Numerous variations in the equipment, and the operation can be conceived. For example, method includes such variations as the use of multiple risers, a single riser with multiple outlets, and multiple risers with a single outlet. One may also chain a first main reactor to a first riser to a second main reactor to a second riser and so on, as shown in FIG. 12. The chained system in FIG. 12 would enable fine control of the total coating on the average particle, as exactly N coats (the number of the chained risers) would exist on each finally emerging particle. Similarly the chained system in FIG. 12 would enable alternate coating layers, with each riser in the chain associated with a different coating material. Likewise, each of the subsequent fluidizing gases of the main reactors could be a reactant to the incoming coating layer. The riser inlet(s) may be at any level(s) in the fluidized main reactor bed, and similarly for the main reactor bed outlet(s). Likewise, the riser inlet and riser outlet tube openings may be located at any position relative to the main reactor bed cross sectional area, for example, near the axial center of the bed or near the exterior wall. Pneumatic transport efficiency can be controlled independent of the operation of the main reactor by adjusting the diameter and length of the fluidized bed and riser feed pipe(s), the size(s) and length(s) of the riser(s), or the riser gas flow(s).
Also included in the scope of this method are the known classes of coating deposition reactions known as vapor deposition and vapor deposition polymerization reactions. With such processes, useful coatings can be deposited on the surfaces of the individual particles contained in a fluidized particle bed only if the particle surface temperatures are substantially lower than those of the coating precursor transport lines. This situation is difficult if not impossible to achieve using conventional fluidized bed particle coating techniques in which the temperature of the end of the precursor containing gas line must be essentially the same as that of the fluidized particle bed since it is in physical contact with this particle bed. See for example the particle coating patents U.S. Pat. Nos. 4,585,673; 5,051,277, and 5,080,928.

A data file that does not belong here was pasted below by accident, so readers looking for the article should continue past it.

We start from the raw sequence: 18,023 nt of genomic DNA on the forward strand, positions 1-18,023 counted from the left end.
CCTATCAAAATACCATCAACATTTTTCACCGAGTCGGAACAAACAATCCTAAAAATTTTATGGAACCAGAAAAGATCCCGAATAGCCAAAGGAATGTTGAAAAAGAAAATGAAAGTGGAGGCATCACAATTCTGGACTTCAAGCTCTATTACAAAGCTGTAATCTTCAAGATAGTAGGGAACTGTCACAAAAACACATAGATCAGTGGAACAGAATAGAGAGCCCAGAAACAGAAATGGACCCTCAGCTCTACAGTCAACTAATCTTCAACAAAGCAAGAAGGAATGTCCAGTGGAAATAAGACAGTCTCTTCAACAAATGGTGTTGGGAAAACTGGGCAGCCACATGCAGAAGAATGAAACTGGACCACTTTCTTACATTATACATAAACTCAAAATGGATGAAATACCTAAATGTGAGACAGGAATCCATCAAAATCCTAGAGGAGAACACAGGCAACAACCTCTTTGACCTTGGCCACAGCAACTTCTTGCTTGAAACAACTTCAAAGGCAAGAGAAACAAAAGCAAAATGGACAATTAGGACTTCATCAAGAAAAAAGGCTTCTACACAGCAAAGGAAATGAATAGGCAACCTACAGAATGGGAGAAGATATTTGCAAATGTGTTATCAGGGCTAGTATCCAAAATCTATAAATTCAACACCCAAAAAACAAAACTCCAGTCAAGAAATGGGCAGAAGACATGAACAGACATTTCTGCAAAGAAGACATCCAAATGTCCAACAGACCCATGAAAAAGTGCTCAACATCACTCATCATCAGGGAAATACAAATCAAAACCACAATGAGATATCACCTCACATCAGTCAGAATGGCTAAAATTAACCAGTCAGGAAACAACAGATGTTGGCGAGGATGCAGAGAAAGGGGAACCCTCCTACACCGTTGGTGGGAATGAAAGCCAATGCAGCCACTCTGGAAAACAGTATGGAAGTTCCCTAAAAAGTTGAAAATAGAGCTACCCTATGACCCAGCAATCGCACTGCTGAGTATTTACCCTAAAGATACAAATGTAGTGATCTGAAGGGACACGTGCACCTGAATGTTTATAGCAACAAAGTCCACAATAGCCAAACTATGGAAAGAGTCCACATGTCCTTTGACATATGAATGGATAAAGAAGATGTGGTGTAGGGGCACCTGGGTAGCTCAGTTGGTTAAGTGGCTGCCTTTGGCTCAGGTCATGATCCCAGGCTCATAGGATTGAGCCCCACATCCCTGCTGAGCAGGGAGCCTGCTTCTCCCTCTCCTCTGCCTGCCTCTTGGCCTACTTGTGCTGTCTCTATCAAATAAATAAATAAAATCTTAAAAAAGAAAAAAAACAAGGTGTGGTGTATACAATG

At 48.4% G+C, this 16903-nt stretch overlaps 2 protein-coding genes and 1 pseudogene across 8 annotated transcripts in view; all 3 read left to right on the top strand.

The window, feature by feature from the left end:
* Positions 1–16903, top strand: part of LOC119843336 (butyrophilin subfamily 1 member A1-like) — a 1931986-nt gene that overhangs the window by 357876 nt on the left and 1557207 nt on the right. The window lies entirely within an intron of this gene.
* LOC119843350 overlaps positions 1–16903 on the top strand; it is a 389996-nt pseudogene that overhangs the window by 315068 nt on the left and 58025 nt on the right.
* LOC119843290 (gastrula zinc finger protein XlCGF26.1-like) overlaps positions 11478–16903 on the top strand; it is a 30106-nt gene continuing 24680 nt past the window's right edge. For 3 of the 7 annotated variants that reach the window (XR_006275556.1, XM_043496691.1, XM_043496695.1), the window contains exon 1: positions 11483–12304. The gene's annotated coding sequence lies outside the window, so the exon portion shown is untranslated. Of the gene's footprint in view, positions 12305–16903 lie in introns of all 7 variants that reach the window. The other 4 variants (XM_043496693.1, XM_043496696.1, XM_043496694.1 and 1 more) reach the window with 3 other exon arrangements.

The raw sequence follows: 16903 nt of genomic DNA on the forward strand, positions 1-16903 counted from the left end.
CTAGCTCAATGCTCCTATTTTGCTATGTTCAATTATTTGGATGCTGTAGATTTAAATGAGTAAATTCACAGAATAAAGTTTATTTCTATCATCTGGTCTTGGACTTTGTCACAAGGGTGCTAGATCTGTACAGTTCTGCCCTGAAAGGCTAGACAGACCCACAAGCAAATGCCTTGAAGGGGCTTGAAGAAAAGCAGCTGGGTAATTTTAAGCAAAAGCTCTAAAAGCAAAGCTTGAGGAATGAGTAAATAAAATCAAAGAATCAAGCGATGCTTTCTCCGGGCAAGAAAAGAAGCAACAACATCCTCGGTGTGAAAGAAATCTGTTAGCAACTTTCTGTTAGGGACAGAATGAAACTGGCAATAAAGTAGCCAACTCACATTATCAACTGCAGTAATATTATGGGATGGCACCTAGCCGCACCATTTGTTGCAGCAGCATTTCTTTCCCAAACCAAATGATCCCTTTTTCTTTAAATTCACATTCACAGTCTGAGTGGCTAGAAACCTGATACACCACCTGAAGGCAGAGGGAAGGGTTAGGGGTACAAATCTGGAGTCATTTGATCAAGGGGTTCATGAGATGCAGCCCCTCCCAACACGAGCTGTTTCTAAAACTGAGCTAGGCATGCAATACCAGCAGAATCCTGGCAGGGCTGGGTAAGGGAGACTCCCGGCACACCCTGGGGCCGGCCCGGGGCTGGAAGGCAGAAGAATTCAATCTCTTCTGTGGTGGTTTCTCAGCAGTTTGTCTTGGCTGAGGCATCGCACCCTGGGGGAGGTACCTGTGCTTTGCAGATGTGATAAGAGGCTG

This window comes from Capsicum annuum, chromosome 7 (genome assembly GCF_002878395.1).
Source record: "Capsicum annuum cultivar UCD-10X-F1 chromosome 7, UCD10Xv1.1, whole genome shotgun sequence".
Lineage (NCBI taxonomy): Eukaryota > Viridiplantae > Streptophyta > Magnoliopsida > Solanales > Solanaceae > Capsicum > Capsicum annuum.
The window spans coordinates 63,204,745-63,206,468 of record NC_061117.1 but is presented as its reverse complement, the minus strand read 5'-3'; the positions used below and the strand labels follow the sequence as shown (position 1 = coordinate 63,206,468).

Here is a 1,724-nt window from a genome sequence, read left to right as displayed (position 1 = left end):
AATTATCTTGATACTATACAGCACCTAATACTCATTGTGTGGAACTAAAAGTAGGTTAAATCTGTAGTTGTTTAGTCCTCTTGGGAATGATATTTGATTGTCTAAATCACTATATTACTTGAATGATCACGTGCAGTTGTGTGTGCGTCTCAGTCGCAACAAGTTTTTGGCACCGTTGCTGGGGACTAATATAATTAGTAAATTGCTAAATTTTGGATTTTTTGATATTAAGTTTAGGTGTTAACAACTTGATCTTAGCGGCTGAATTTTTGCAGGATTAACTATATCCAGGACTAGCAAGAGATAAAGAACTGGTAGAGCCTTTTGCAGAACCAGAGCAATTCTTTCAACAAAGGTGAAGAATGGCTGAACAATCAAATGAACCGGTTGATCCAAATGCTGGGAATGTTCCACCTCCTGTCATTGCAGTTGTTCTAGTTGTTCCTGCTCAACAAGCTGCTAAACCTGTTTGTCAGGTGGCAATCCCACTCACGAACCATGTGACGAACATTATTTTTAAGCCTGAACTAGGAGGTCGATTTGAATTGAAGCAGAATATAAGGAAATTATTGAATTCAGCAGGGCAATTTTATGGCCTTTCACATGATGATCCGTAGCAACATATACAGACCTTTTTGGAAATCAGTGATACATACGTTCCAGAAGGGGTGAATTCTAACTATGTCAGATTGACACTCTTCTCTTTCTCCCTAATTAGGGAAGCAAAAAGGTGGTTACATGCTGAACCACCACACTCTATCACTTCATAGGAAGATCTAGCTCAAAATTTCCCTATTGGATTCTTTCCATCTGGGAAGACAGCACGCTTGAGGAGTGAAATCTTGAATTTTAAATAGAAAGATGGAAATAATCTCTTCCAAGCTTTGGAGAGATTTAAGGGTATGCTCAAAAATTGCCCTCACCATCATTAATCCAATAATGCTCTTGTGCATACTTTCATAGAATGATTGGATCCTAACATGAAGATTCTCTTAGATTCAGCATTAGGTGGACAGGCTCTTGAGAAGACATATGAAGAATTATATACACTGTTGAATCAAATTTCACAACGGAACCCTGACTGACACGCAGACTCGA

It is understood that coated phosphors made according to method described may be advantageously be used in both low and high pressure discharge lamp systems. FIG. 13 shows a schematic view of a fluorescent lamp with a coated phosphor layer 80. FIG. 14 shows a schematic view of a high pressure discharge lamp with a coated phosphor layer 82.
While there have been shown and described what are at present considered to be the preferred embodiments of the invention, it will be apparent to those skilled in the art that various changes and modifications can be made herein without departing from the scope of the invention defined by the appended claims.